Peter Rashish / Jan 2019
The European Union is not only a major stakeholder of the economic arm of the liberal international order. It is also one of its key building blocks. While the United States and Japan are also important actors that have historically supported an open, rules-based international economic system, it is not their political form—their existence as unitary nation-states—but rather their policies that have made a difference in the flourishing of liberalism at the heart of the global economy.
Not so the European Union. While the World Trade Organization, the World Bank, and the International Monetary Fund get more attention for their role in maintaining economic order and prosperity along Western lines, the EU’s institutional character—its pragmatic sharing of sovereignty, its promotion of economic cooperation, and its operation according to common rules—has made it the most important regional wingman for the three Bretton Woods institutions. Because of this structural role it plays in the global economic order, the importance of the EU will always be greater than the sum of its member states’ (liberal) economic policies.
The creation of the WTO nearly 25 years ago, with its binding dispute settlement and its mandate to expand the ambit of rules-based trade, happened in parallel with the EU’s own experience creating common and enforceable frameworks to smooth the functioning of its internal market of 28 countries and 500 million people. The two institutions reinforced each other’s world view, even if the political imperative for European unity following the destruction of the Second World War, and the like-mindedness of the EU’s 28 member states has meant that cooperation at the European level was always going to exceed what the diverse, 160 plus members of the WTO could reasonably expect to achieve.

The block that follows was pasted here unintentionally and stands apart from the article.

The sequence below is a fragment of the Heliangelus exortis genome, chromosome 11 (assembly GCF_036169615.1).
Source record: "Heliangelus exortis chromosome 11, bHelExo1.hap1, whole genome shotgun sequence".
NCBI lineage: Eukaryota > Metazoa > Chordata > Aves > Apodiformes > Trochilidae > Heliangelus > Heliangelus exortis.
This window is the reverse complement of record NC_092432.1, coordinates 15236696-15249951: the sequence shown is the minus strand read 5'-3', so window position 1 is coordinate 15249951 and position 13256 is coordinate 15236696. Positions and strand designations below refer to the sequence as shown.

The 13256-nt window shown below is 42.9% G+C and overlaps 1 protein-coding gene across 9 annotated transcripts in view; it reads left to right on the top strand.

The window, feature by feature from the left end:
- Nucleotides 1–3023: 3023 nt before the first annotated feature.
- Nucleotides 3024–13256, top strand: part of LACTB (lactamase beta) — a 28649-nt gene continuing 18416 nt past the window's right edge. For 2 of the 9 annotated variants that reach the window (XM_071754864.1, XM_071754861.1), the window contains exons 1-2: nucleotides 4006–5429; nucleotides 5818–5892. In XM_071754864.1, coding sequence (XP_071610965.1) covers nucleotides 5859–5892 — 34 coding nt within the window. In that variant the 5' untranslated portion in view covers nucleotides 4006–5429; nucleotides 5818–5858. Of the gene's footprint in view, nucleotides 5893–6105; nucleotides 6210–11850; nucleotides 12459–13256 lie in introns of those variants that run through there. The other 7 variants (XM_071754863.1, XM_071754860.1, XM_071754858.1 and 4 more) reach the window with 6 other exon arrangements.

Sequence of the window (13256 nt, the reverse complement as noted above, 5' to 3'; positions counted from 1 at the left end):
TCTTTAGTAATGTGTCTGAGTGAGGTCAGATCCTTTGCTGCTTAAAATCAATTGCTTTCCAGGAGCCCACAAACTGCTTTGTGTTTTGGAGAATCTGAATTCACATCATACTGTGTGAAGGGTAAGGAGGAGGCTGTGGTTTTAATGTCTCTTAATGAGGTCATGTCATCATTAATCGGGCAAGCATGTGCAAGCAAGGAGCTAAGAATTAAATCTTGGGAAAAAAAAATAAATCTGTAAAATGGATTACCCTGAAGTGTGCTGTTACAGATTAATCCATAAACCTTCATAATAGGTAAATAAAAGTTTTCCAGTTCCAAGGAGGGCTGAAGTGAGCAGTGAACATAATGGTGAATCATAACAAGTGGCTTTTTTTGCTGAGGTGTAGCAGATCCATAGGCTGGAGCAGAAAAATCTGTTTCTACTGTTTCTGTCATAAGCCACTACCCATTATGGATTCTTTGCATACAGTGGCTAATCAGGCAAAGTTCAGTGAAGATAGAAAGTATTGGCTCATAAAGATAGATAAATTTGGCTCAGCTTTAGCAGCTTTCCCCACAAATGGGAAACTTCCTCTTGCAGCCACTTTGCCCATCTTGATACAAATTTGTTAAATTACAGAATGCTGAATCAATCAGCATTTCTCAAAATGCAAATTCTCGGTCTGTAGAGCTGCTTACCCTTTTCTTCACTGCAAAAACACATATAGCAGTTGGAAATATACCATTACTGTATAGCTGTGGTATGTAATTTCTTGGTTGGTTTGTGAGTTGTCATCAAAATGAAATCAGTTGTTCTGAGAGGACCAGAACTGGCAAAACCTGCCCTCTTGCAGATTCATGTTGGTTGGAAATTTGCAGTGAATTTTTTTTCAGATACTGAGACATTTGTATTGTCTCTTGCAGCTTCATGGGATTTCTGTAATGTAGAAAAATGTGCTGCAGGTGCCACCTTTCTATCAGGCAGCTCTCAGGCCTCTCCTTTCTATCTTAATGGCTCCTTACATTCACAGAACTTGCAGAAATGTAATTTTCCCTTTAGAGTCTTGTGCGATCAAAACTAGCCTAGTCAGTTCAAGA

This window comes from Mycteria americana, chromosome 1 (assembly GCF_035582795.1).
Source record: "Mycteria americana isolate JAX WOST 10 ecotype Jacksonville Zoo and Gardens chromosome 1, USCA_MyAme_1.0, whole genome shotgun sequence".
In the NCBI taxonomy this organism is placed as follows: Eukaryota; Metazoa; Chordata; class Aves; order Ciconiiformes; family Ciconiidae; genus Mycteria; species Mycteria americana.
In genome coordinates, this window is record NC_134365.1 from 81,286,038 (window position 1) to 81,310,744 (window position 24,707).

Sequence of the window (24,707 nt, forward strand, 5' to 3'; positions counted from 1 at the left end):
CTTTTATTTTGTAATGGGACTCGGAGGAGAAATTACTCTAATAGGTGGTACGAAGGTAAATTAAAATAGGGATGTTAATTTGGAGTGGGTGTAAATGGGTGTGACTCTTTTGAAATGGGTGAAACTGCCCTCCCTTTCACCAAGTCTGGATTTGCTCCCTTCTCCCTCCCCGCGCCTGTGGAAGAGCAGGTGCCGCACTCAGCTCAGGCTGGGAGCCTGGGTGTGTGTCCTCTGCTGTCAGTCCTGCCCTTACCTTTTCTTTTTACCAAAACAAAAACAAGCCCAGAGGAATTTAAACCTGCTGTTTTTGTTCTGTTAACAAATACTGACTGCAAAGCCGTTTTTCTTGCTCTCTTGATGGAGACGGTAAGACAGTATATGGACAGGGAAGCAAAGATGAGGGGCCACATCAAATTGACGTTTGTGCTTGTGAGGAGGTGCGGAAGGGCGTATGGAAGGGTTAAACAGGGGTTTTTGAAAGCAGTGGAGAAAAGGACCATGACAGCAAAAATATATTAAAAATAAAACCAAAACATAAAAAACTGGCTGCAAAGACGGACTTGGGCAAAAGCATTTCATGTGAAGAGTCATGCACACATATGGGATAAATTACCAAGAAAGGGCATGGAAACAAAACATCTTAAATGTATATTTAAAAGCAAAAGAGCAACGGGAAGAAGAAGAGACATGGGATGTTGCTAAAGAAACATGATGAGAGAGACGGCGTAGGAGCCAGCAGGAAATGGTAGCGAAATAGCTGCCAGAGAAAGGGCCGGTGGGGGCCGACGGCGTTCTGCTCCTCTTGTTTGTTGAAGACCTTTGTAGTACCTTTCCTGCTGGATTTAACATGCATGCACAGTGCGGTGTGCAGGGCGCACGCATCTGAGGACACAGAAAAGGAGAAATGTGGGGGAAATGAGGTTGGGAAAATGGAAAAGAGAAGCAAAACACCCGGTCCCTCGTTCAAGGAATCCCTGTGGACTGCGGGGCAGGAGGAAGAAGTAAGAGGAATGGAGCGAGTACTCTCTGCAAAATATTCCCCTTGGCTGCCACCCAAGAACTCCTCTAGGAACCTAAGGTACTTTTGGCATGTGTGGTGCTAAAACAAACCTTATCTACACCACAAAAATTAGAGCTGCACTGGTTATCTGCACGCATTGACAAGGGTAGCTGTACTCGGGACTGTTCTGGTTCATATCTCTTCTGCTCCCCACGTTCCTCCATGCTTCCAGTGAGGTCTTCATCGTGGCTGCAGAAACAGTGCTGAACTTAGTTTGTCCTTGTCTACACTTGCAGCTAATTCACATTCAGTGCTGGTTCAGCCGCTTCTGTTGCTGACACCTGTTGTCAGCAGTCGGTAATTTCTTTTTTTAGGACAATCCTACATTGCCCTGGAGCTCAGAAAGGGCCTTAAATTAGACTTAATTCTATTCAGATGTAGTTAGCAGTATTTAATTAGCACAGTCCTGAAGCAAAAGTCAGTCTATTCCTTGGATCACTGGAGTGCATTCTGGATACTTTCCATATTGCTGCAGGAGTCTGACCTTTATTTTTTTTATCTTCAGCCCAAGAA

So far, so good for the EU. But what if the multilateralism embodied by the WTO—the idea that even for the giants of this world there is more prosperity to gain through cooperation than confrontation—is giving way to something else, something more sinister? Where will the EU be if the world is shifting from a rules-based trading system to a more power-based one?
While such an outcome is not inevitable, it is not hard to see that the risks are real. That the WTO has not been the venue for any trade deepening of significance since its founding in 1995 is not by itself a reason for alarm. In the absence of progress at the multilateral level scores of bilateral and regional trade accords have been signed, including many that have considerably liberalized trade and raised the standards for that trade. These include the Comprehensive Economic and Trade Agreement between the EU and Canada, the EU-Japan Comprehensive Economic Partnership Agreement, and the Comprehensive and Progressive Agreement for Trans-Pacific Partnership (“TPP-11”).